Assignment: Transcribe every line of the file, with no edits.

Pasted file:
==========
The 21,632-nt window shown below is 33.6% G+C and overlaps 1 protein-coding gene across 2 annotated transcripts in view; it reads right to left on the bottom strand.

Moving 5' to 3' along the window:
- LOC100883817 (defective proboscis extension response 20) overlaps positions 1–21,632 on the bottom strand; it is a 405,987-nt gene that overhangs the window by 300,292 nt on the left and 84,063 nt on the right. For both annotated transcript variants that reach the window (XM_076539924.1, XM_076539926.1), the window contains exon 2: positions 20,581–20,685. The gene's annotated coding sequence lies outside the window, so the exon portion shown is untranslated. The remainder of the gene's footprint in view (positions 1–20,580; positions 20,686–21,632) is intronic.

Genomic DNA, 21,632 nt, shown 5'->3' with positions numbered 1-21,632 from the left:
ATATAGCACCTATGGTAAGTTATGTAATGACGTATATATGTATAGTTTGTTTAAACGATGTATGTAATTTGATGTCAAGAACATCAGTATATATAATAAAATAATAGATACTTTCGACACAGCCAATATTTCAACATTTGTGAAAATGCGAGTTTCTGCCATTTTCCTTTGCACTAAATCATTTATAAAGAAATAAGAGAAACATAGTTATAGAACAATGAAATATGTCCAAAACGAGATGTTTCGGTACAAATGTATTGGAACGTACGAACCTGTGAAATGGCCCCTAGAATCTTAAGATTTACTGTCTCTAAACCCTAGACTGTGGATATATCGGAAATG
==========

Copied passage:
The 21,632-nt window shown below is 33.6% G+C and overlaps 1 protein-coding gene across 2 annotated transcripts in view; it reads right to left on the bottom strand.

Moving 5' to 3' along the window:
- LOC100883817 (defective proboscis extension response 20) overlaps positions 1–21,632 on the bottom strand; it is a 405,987-nt gene that overhangs the window by 300,292 nt on the left and 84,063 nt on the right. For both annotated transcript variants that reach the window (XM_076539924.1, XM_076539926.1), the window contains exon 2: positions 20,581–20,685. The gene's annotated coding sequence lies outside the window, so the exon portion shown is untranslated. The remainder of the gene's footprint in view (positions 1–20,580; positions 20,686–21,632) is intronic.

Genomic DNA, 21,632 nt, shown 5'->3' with positions numbered 1-21,632 from the left:
ATATAGCACCTATGGTAAGTTATGTAATGACGTATATATGTATAGTTTGTTTAAACGATGTATGTAATTTGATGTCAAGAACATCAGTATATATAATAAAATAATAGATACTTTCGACACAGCCAATATTTCAACATTTGTGAAAATGCGAGTTTCTGCCATTTTCCTTTGCACTAAATCATTTATAAAGAAATAAGAGAAACATAGTTATAGAACAATGAAATATGTCCAAAACGAGATGTTTCGGTACAAATGTATTGGAACGTACGAACCTGTGAAATGGCCCCTAGAATCTTAAGATTTACTGTCTCTAAACCCTAGACTGTGGATATATCGGAAATG